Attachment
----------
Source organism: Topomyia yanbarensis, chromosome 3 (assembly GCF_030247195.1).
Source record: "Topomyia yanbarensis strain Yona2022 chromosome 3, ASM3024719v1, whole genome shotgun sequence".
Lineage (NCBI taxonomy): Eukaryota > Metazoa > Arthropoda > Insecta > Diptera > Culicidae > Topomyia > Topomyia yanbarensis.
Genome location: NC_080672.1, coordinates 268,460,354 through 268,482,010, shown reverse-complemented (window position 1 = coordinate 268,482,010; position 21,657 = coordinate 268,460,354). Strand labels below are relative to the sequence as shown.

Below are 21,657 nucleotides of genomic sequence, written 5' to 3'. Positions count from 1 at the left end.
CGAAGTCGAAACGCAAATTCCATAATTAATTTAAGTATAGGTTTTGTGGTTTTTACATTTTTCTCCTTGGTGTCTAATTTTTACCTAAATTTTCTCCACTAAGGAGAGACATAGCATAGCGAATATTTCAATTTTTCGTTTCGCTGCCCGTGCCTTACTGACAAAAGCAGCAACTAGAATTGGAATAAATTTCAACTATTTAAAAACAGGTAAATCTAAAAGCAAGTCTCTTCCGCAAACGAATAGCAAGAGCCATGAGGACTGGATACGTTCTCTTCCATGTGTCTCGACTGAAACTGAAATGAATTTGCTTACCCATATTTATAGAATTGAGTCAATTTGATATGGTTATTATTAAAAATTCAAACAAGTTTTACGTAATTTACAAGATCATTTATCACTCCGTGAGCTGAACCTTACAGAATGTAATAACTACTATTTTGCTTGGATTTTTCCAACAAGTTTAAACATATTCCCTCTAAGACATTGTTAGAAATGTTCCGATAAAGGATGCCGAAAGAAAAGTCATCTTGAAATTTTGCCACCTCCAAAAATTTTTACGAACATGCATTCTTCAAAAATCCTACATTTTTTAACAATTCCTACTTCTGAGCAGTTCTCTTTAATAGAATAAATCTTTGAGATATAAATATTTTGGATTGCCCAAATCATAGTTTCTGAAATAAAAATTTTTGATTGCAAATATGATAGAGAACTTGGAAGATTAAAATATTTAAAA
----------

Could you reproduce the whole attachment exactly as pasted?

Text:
Source organism: Topomyia yanbarensis, chromosome 3 (assembly GCF_030247195.1).
Source record: "Topomyia yanbarensis strain Yona2022 chromosome 3, ASM3024719v1, whole genome shotgun sequence".
Lineage (NCBI taxonomy): Eukaryota > Metazoa > Arthropoda > Insecta > Diptera > Culicidae > Topomyia > Topomyia yanbarensis.
Genome location: NC_080672.1, coordinates 268,460,354 through 268,482,010, shown reverse-complemented (window position 1 = coordinate 268,482,010; position 21,657 = coordinate 268,460,354). Strand labels below are relative to the sequence as shown.

Below are 21,657 nucleotides of genomic sequence, written 5' to 3'. Positions count from 1 at the left end.
CGAAGTCGAAACGCAAATTCCATAATTAATTTAAGTATAGGTTTTGTGGTTTTTACATTTTTCTCCTTGGTGTCTAATTTTTACCTAAATTTTCTCCACTAAGGAGAGACATAGCATAGCGAATATTTCAATTTTTCGTTTCGCTGCCCGTGCCTTACTGACAAAAGCAGCAACTAGAATTGGAATAAATTTCAACTATTTAAAAACAGGTAAATCTAAAAGCAAGTCTCTTCCGCAAACGAATAGCAAGAGCCATGAGGACTGGATACGTTCTCTTCCATGTGTCTCGACTGAAACTGAAATGAATTTGCTTACCCATATTTATAGAATTGAGTCAATTTGATATGGTTATTATTAAAAATTCAAACAAGTTTTACGTAATTTACAAGATCATTTATCACTCCGTGAGCTGAACCTTACAGAATGTAATAACTACTATTTTGCTTGGATTTTTCCAACAAGTTTAAACATATTCCCTCTAAGACATTGTTAGAAATGTTCCGATAAAGGATGCCGAAAGAAAAGTCATCTTGAAATTTTGCCACCTCCAAAAATTTTTACGAACATGCATTCTTCAAAAATCCTACATTTTTTAACAATTCCTACTTCTGAGCAGTTCTCTTTAATAGAATAAATCTTTGAGATATAAATATTTTGGATTGCCCAAATCATAGTTTCTGAAATAAAAATTTTTGATTGCAAATATGATAGAGAACTTGGAAGATTAAAATATTTAAAA